Put Students First


When Montgomery County Public Schools opens the new Seneca Valley High School next Fall, including its new Career and Technology Education center (essentially a franchise of Thomas Edison High School of Technology) it will be the largest high school in the state of Maryland. For several years Seneca Valley has been one of MCPS’ few under-enrolled high schools, while nearby Northwest and Clarksburg High Schools have been over capacity, with enrollment projections showing both Northwest and Clarksburg over capacity by 400-800 students within the next 5 years.


It’s very clear that school assignments in the Clarksburg, Northwest and Seneca Valley Clusters needed to shift to address our school system’s realities and our county’s growth patterns and infrastructure. However, the process of evaluating possible school assignment options, and making a final decision about how to assign students once the new Seneca Valley HS opened, was fraught, difficult and divisive.


After determining the new school assignments in the Clarksburg, Northwest and Seneca Valley Clusters, the Board of Education passed a resolution on November 26, 2019 describing how the new assignment structure would be implemented. The resolution calls for rising 6th and 7th graders to matriculate according to the new school assignments, and rising 9th and 10th graders to similarly transfer according to the 2020-21 school assignments.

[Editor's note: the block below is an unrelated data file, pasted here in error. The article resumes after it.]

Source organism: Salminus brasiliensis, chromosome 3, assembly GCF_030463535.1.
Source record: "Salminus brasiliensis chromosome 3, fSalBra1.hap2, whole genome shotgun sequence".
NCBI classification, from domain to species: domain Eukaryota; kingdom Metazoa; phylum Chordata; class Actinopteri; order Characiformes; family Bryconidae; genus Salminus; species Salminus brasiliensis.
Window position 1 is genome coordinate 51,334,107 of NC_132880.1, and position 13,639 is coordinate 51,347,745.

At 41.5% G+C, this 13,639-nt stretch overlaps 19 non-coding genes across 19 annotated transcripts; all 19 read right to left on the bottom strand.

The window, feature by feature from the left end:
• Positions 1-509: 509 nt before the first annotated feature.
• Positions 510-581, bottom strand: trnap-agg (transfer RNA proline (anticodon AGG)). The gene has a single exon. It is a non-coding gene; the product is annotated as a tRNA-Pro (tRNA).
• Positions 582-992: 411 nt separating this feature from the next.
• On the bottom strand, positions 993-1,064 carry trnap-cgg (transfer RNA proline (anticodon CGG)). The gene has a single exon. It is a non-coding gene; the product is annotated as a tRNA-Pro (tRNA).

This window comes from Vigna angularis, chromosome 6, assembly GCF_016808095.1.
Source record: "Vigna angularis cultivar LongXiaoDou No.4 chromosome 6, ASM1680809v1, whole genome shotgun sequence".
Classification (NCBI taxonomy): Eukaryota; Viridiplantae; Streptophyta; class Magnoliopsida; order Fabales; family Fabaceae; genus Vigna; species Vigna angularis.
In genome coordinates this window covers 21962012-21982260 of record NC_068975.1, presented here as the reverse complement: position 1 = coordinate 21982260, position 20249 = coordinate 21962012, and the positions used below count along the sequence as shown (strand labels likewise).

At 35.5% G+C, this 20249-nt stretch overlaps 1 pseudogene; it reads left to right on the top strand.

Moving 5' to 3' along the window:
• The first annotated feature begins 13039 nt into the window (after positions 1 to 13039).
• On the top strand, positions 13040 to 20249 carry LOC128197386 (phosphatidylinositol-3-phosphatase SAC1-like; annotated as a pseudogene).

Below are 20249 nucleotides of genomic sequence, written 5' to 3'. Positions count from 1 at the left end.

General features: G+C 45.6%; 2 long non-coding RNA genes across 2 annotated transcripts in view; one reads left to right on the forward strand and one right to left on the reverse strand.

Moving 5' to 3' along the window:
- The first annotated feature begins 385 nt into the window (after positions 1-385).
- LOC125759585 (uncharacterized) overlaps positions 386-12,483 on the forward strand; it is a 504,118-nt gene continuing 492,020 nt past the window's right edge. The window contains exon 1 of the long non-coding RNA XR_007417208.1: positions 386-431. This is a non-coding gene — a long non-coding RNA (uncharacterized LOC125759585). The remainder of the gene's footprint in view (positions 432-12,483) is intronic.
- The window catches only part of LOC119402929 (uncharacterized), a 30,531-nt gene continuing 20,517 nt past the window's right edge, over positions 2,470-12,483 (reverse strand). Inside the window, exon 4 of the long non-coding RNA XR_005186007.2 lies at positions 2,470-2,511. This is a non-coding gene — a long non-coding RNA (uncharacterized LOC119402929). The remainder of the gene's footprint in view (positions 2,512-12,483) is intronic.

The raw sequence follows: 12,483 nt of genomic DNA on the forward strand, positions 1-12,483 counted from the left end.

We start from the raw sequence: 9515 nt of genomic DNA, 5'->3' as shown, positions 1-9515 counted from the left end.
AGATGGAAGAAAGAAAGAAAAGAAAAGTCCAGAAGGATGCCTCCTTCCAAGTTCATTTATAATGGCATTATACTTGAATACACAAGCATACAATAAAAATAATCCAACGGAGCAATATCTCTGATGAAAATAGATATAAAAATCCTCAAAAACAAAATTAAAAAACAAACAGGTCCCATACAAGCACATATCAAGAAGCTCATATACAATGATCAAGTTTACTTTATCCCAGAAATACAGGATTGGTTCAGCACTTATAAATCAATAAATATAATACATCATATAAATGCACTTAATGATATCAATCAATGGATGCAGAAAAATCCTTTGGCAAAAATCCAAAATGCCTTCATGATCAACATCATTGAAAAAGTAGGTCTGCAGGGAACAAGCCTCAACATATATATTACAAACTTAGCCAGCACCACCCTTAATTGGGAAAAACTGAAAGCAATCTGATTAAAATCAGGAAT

A public school system’s first priority, always, should be its students. The only job of public schools is to educate and prepare generations of students for the world they are preparing to enter. Even as it addresses very real economic and capacity pressures, schools must keep the best interests of students, including their social and emotional wellbeing, front and center.


The reassignment of rising 7th graders and rising 10th graders can be socially and emotionally challenging for some students. Although for several decades MCPS policy has been to make reassignments required by the opening or reopening of a school immediately effective except for students with only one year remaining in their current school (rising 8th and 12th graders), there is precedent for gentler transitions.


When Northwood High School reopened in 2004, no current high school students were reassigned. MCPS made the decision to populate Northwood one year at a time, so in 2004-05, the school had only freshman, in 2005-06 only freshmen and sophomores until the first class graduated from the reopened Northwood in May, 2008.


More recently, when Rolling Terrace Elementary School transitioned from an over-enrolled elementary school with a partial Spanish immersion program to one of MCPS’ five two-way immersion schools, MCPS announced in November 2017 that the change would be fully effective with the start of the 2018 school year. Students currently part of the partial Spanish immersion program not residing in the Rolling Terrace assignment area had two choices – return to their ‘home’ elementary school, or transfer to the partial Spanish immersion program at William Tyler Page Elementary school. After parents and staff expressed concern about the disruption caused by the sudden change, and Page Elementary’s ability to absorb all students interested in continuing their partial Spanish immersion program, MCPS found a way to ease the transition.


MCPS should consider a student-first solution – allowing students the option of remaining in their current school until they transition to the next level, or, for rising 10th-12th graders, until they graduate. MCPS can control “creep” by putting a hard stop on things like sibling preference – rising 6thgraders and rising 9th graders make the change. Giving students and families an option recognizes the wide range of student needs and family circumstances.

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